WSP will take over Manuel Ellis death investigation in Tacoma, governor says

Manuel Ellis
Manuel Ellis

TACOMA, Wash. — Gov. Jay Inslee has ordered the Washington State Patrol to begin a new investigation into the death of Manuel Ellis.

Authorities said Ellis died while being restrained by a law enforcement officers in Tacoma on March 3. The Pierce County Sheriff’s Department had been in charge of the investigation, but after three months of work, it was determined that a Pierce County deputy participated in restraining Ellis.

“That created an incurable conflict and led the governor to order the state patrol investigation,” Inslee’s office said in a statement.

The statement says there was a WSP trooper briefly at the scene after Ellis had been handcuffed. The sheriff’s office had not contacted that trooper or asked for a statement about what he saw. The trooper has since responded to questions from WSP and the attorney general’s office. His activities were limited and the patrol will exclude him and others from the area from any part of the investigation.

On Wednesday, Inslee directed WSP Chief John Batiste to immediately begin collecting records from the Pierce County Sheriff’s office and forming the investigative team called for under the police review law created by Initiative 940.

After the patrol concludes its investigation, the case will be referred to the Office of the Attorney General for review for possible criminal charges against the officers involved.

“This is the best way to give the Ellis family and the entire community the thorough, fair and independent investigation this case demands,” Inslee said. “We must all demand that level of accountability.”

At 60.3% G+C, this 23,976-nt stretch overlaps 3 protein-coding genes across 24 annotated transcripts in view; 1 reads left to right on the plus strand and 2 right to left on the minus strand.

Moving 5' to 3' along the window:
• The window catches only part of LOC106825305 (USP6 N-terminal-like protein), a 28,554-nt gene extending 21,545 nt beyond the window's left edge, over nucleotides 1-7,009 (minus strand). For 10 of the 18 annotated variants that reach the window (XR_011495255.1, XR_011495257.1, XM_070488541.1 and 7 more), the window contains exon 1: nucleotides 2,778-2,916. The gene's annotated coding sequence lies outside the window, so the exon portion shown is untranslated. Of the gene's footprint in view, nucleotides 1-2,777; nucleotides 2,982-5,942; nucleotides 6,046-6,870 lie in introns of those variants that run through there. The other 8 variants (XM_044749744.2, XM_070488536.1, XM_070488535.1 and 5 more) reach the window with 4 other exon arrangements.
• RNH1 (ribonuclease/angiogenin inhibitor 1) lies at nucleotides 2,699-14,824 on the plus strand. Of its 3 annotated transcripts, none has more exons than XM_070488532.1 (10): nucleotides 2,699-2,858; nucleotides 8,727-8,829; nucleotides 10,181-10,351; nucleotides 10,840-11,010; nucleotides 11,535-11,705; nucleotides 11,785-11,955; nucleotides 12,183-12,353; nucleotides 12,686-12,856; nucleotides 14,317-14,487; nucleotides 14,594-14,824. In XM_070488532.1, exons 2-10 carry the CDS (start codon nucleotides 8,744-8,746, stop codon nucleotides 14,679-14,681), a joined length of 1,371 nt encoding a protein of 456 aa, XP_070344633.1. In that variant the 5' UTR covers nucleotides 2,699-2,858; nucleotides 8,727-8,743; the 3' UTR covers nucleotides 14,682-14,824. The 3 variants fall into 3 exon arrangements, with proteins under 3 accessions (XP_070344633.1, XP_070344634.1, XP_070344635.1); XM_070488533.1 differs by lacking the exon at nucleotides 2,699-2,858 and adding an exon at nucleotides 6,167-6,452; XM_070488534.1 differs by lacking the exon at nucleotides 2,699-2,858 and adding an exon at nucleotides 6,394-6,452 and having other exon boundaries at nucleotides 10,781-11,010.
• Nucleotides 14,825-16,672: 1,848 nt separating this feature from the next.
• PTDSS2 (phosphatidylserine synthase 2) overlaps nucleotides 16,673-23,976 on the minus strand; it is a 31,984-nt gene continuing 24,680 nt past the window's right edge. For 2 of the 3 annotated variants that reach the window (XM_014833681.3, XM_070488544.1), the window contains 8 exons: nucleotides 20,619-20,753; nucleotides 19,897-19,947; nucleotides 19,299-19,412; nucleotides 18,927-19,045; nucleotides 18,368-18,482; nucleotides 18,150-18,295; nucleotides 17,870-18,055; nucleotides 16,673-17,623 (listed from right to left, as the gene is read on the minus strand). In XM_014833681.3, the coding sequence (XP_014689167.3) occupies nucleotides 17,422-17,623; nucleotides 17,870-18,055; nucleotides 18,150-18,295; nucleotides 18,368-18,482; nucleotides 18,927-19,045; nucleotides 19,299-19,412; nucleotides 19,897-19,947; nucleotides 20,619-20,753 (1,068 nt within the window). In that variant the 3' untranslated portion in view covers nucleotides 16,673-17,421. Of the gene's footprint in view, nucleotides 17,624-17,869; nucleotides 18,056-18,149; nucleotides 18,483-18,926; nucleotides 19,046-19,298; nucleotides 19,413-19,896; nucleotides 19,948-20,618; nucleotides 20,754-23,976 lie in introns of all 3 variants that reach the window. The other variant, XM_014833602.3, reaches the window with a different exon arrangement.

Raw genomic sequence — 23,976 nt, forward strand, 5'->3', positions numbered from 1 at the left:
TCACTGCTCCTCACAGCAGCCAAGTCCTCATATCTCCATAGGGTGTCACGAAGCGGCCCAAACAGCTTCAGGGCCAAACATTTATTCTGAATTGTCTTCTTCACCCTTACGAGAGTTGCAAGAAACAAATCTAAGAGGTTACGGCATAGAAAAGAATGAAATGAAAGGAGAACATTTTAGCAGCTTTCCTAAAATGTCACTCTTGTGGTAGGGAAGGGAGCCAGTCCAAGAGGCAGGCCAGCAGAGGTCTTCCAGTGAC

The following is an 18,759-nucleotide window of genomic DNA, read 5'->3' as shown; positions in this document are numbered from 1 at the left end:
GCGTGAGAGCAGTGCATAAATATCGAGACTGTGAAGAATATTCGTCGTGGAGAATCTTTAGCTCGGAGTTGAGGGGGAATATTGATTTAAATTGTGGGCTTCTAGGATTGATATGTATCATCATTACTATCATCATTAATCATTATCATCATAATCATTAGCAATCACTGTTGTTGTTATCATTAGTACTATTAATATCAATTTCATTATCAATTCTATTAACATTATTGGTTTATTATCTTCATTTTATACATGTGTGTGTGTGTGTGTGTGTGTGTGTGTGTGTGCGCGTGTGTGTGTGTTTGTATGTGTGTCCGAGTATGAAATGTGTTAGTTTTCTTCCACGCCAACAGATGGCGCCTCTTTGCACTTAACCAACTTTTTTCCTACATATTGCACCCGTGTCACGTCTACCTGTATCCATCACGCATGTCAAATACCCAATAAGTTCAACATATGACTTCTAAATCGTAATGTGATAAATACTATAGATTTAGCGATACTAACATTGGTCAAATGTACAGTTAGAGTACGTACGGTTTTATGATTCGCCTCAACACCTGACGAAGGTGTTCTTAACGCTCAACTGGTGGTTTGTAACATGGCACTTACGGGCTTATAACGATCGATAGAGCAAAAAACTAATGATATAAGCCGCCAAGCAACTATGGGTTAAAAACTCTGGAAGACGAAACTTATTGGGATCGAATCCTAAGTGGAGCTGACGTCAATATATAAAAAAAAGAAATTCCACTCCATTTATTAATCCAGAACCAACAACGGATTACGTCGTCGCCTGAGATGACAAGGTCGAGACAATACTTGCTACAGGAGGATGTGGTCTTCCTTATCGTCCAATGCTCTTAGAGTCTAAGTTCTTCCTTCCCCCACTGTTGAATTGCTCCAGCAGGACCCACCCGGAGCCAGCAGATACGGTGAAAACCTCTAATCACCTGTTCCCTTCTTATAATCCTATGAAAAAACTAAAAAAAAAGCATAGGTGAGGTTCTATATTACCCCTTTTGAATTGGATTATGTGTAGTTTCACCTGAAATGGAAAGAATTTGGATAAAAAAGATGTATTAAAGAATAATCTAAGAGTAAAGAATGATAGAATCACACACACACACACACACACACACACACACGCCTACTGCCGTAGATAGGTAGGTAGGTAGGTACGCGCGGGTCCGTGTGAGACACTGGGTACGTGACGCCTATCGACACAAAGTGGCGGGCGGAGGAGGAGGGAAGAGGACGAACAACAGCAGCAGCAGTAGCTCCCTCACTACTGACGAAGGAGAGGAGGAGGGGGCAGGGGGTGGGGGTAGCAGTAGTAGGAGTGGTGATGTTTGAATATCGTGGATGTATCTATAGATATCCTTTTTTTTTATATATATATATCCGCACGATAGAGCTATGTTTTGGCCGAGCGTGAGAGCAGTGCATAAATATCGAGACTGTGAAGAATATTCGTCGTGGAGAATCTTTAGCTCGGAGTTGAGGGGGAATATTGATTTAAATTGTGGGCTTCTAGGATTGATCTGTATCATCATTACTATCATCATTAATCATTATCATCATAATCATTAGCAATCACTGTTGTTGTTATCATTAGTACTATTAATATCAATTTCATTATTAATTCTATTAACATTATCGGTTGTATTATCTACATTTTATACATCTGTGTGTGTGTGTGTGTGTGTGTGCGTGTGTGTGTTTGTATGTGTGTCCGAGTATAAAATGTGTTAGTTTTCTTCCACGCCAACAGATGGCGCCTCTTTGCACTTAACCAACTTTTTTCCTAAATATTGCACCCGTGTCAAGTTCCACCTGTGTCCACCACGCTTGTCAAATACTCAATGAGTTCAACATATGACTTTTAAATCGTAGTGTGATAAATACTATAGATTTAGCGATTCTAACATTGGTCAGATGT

The investigation had been undertaken by the Pierce County Sheriff’s Department rather than Tacoma Police Department because I-940 prohibits police agencies from investigating themselves.

Inslee’s office also said it appears that provisions of I-940 were not followed by the sheriff’s department. For example, they did not appoint community members to assist in reviewing members of an Independent Investigative Team and the family says there was no family liaison appointed, both requirements of a police agency investigating a case involving someone who dies while in police custody.

“Our announcement today focuses on thoroughly investigating what happened late at night on March 3,” Inslee said. “But I believe the sheriff’s office needs to answer serious questions about what happened, and did not happen, in the months since then.”

The state patrol expects that the investigative team will be formed and community members and family liaison appointed soon and work will begin on the new investigation by the end of next week. The law requires that the names of the investigators be made public within 72 hours of their appointment.